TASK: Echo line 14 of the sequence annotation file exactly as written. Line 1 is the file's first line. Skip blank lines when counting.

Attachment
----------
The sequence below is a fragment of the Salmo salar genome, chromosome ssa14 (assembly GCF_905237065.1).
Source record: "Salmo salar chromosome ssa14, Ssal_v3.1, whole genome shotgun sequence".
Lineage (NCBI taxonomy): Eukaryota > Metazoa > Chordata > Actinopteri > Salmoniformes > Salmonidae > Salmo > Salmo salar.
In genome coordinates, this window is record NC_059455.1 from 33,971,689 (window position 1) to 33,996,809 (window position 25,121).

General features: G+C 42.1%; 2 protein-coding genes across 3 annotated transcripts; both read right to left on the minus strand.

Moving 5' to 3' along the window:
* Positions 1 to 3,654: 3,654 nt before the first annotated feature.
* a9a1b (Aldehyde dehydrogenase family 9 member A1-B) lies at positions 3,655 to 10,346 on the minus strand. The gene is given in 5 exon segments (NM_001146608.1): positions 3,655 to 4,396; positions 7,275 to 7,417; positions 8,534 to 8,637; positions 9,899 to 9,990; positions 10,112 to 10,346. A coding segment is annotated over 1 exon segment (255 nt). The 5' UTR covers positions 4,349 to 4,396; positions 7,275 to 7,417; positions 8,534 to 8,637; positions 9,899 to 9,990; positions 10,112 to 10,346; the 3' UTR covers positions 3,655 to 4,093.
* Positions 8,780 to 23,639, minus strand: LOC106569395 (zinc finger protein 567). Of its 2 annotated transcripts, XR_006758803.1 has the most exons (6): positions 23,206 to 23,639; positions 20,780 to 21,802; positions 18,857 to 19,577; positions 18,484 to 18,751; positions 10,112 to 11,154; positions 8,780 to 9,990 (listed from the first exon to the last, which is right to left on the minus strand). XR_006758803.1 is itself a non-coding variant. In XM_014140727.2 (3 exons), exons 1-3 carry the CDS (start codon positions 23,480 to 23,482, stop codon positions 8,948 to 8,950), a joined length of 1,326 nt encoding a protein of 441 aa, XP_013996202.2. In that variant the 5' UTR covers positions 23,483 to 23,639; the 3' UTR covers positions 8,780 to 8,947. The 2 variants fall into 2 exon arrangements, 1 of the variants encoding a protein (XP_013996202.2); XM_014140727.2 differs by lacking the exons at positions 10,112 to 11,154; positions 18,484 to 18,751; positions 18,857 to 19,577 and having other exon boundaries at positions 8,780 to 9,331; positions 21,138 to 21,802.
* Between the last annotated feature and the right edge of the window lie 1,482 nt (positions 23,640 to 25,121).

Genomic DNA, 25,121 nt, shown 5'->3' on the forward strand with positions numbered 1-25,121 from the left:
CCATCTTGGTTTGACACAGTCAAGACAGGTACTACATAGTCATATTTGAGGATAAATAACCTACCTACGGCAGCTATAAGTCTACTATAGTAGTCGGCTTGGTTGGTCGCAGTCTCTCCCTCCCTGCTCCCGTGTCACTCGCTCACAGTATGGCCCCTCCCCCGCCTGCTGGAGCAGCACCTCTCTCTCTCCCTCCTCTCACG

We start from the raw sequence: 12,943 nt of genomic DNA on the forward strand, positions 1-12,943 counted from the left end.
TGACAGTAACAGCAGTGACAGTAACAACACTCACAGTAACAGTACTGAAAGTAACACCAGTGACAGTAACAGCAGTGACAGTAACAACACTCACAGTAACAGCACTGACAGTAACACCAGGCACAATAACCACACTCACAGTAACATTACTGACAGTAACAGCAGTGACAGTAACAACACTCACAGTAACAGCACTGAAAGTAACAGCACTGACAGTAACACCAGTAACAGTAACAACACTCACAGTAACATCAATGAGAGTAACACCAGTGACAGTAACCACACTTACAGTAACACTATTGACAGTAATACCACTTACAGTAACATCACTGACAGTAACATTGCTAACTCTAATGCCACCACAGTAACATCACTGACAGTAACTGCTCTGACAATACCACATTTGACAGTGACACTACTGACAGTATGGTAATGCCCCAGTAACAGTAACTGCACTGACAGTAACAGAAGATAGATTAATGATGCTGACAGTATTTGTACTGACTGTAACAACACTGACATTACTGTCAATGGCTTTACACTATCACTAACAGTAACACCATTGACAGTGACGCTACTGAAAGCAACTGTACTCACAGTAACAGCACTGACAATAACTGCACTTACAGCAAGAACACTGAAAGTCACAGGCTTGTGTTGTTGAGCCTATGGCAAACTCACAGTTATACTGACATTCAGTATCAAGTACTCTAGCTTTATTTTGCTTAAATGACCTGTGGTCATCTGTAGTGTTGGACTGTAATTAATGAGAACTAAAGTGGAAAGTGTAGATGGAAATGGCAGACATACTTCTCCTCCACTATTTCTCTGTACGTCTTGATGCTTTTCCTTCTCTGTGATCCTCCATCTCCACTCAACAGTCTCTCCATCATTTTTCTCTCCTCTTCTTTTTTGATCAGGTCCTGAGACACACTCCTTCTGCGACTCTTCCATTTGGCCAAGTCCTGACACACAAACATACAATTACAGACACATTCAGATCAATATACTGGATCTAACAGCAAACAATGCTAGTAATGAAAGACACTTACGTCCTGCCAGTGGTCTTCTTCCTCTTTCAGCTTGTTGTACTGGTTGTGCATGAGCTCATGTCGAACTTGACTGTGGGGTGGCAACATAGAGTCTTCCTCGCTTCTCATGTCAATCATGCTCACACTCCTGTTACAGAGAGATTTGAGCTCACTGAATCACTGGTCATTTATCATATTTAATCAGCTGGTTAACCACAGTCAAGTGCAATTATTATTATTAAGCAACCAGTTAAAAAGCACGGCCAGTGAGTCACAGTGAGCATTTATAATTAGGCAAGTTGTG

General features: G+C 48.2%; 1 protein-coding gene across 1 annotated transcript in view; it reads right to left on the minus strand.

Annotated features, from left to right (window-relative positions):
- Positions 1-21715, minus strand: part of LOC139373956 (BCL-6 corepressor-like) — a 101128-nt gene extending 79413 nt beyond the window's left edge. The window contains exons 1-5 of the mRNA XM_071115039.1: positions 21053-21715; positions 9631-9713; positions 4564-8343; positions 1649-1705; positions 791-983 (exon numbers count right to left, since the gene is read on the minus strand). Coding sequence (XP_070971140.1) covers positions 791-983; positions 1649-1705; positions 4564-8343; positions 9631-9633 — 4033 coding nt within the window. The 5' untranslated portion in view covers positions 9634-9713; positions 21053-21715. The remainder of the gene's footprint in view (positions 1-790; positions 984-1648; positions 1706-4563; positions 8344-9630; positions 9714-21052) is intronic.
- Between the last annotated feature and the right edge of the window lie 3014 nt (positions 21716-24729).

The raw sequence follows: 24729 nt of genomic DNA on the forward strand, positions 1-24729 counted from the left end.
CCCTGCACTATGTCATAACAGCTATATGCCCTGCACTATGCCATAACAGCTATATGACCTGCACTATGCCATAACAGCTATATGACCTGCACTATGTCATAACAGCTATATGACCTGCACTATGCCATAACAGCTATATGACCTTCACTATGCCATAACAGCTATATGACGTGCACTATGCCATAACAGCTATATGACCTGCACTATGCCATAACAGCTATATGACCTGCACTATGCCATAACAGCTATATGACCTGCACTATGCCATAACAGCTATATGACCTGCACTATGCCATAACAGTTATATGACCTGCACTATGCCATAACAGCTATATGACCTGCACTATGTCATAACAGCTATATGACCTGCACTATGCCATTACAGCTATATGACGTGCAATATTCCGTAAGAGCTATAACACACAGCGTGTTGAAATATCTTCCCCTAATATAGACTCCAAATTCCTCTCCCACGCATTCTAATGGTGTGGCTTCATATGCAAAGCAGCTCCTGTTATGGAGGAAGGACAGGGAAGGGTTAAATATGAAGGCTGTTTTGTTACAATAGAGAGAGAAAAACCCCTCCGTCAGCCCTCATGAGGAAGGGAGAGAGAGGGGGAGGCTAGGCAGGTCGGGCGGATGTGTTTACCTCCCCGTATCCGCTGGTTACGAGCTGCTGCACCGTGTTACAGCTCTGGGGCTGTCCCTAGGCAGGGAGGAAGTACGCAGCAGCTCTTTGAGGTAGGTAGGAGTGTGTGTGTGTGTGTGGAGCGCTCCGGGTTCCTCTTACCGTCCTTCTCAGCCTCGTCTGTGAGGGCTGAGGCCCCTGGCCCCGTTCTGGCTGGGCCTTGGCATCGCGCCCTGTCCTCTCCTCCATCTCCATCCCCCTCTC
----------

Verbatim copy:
TGACAGTAACAGCAGTGACAGTAACAACACTCACAGTAACAGTACTGAAAGTAACACCAGTGACAGTAACAGCAGTGACAGTAACAACACTCACAGTAACAGCACTGACAGTAACACCAGGCACAATAACCACACTCACAGTAACATTACTGACAGTAACAGCAGTGACAGTAACAACACTCACAGTAACAGCACTGAAAGTAACAGCACTGACAGTAACACCAGTAACAGTAACAACACTCACAGTAACATCAATGAGAGTAACACCAGTGACAGTAACCACACTTACAGTAACACTATTGACAGTAATACCACTTACAGTAACATCACTGACAGTAACATTGCTAACTCTAATGCCACCACAGTAACATCACTGACAGTAACTGCTCTGACAATACCACATTTGACAGTGACACTACTGACAGTATGGTAATGCCCCAGTAACAGTAACTGCACTGACAGTAACAGAAGATAGATTAATGATGCTGACAGTATTTGTACTGACTGTAACAACACTGACATTACTGTCAATGGCTTTACACTATCACTAACAGTAACACCATTGACAGTGACGCTACTGAAAGCAACTGTACTCACAGTAACAGCACTGACAATAACTGCACTTACAGCAAGAACACTGAAAGTCACAGGCTTGTGTTGTTGAGCCTATGGCAAACTCACAGTTATACTGACATTCAGTATCAAGTACTCTAGCTTTATTTTGCTTAAATGACCTGTGGTCATCTGTAGTGTTGGACTGTAATTAATGAGAACTAAAGTGGAAAGTGTAGATGGAAATGGCAGACATACTTCTCCTCCACTATTTCTCTGTACGTCTTGATGCTTTTCCTTCTCTGTGATCCTCCATCTCCACTCAACAGTCTCTCCATCATTTTTCTCTCCTCTTCTTTTTTGATCAGGTCCTGAGACACACTCCTTCTGCGACTCTTCCATTTGGCCAAGTCCTGACACACAAACATACAATTACAGACACATTCAGATCAATATACTGGATCTAACAGCAAACAATGCTAGTAATGAAAGACACTTACGTCCTGCCAGTGGTCTTCTTCCTCTTTCAGCTTGTTGTACTGGTTGTGCATGAGCTCATGTCGAACTTGACTGTGGGGTGGCAACATAGAGTCTTCCTCGCTTCTCATGTCAATCATGCTCACACTCCTGTTACAGAGAGATTTGAGCTCACTGAATCACTGGTCATTTATCATATTTAATCAGCTGGTTAACCACAGTCAAGTGCAATTATTATTATTAAGCAACCAGTTAAAAAGCACGGCCAGTGAGTCACAGTGAGCATTTATAATTAGGCAAGTTGTG